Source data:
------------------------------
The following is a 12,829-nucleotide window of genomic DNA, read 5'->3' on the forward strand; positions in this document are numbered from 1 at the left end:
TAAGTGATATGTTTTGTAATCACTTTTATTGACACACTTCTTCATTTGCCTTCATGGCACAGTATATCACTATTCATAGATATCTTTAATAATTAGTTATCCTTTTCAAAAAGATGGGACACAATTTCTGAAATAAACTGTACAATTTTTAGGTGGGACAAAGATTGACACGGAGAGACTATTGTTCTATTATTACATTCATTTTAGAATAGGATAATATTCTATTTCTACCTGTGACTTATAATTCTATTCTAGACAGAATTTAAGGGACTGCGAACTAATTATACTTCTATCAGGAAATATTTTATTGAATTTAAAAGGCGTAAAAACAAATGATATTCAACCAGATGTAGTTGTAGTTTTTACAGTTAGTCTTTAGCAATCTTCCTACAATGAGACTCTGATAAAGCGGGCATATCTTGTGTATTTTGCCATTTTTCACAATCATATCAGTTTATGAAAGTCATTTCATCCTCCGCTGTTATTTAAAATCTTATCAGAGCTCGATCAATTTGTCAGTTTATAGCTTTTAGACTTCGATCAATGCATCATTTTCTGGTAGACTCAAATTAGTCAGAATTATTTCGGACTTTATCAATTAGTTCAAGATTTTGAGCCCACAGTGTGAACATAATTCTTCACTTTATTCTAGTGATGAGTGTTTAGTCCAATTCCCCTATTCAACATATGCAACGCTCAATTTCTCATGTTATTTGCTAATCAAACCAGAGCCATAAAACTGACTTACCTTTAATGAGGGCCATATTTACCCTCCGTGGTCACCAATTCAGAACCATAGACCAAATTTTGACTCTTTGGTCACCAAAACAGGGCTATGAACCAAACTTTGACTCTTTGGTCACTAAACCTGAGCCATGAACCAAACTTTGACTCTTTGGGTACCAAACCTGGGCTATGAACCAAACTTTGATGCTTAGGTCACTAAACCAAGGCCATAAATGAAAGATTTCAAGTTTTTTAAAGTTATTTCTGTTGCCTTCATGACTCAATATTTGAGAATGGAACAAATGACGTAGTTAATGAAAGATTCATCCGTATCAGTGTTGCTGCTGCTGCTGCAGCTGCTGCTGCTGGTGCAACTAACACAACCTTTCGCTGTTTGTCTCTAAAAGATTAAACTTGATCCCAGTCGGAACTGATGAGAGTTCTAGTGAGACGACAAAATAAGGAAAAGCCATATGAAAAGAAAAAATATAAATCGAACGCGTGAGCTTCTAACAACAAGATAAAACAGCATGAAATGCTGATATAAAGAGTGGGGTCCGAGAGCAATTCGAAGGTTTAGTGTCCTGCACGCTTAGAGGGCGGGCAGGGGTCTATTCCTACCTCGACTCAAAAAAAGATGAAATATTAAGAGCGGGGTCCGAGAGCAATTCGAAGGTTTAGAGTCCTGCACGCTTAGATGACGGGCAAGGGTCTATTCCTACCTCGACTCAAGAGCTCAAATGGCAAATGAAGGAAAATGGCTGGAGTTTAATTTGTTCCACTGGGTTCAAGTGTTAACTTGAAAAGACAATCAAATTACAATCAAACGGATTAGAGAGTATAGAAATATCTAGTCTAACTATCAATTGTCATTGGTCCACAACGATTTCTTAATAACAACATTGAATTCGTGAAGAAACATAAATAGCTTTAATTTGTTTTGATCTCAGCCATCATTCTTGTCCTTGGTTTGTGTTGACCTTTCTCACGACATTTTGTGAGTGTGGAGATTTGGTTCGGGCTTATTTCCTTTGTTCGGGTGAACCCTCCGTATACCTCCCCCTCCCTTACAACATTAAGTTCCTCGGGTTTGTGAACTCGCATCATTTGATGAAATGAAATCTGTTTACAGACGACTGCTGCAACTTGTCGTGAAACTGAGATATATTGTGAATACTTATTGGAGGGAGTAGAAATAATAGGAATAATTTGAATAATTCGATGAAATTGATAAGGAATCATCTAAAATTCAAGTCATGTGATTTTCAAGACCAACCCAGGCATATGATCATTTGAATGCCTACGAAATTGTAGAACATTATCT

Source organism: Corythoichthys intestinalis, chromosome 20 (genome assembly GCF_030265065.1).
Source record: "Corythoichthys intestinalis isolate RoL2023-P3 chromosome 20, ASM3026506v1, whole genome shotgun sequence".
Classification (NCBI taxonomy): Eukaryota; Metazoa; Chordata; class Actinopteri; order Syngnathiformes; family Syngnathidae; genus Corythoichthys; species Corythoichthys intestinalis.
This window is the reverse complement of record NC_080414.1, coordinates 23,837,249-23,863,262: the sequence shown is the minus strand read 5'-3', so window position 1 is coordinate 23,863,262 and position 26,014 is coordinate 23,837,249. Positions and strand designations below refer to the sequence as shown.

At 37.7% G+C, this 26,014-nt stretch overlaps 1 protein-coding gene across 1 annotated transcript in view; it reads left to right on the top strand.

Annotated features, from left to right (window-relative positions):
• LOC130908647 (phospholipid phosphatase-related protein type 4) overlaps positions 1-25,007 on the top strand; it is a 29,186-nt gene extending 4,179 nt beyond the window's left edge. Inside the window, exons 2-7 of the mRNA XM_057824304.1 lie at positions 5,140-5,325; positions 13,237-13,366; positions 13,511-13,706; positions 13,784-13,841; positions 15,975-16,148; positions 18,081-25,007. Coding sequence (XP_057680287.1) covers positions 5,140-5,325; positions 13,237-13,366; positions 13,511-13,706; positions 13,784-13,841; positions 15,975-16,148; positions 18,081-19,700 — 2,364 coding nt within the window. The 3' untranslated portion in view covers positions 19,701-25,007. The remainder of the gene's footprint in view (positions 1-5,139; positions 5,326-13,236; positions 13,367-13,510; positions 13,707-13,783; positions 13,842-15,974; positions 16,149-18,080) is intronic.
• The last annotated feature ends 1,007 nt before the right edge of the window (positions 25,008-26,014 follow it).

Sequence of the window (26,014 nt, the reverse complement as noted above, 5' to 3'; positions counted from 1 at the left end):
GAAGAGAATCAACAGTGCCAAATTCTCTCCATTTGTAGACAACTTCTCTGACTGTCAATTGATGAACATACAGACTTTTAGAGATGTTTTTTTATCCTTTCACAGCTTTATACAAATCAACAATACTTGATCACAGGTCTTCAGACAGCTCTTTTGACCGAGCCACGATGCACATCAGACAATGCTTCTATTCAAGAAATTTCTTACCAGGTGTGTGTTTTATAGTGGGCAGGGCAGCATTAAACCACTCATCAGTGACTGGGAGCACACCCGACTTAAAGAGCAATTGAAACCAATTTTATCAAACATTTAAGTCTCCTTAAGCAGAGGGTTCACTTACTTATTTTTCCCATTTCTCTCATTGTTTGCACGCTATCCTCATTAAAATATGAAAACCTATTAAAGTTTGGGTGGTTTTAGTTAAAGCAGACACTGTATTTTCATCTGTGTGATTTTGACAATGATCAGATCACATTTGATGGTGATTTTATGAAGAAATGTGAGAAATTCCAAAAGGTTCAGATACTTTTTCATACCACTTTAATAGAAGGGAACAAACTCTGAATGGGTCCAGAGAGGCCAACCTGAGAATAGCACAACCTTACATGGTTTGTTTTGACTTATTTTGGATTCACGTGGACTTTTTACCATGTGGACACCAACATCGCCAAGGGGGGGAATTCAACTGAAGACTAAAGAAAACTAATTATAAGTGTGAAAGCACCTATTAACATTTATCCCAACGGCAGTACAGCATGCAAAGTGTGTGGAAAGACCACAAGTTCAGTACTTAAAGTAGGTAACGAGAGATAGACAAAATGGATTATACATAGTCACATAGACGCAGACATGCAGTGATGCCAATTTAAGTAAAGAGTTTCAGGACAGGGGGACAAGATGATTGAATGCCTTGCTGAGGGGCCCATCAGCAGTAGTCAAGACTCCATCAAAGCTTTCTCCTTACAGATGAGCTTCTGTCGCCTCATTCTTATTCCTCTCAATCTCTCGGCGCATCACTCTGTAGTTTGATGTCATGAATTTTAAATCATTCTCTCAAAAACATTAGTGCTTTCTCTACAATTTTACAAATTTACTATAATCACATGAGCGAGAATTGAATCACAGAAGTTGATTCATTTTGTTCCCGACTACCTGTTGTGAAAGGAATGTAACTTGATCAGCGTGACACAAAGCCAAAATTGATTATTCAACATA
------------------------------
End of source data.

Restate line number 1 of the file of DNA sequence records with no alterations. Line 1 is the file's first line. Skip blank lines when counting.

The following is a 12,829-nucleotide window of genomic DNA, read 5'->3' on the forward strand; positions in this document are numbered from 1 at the left end: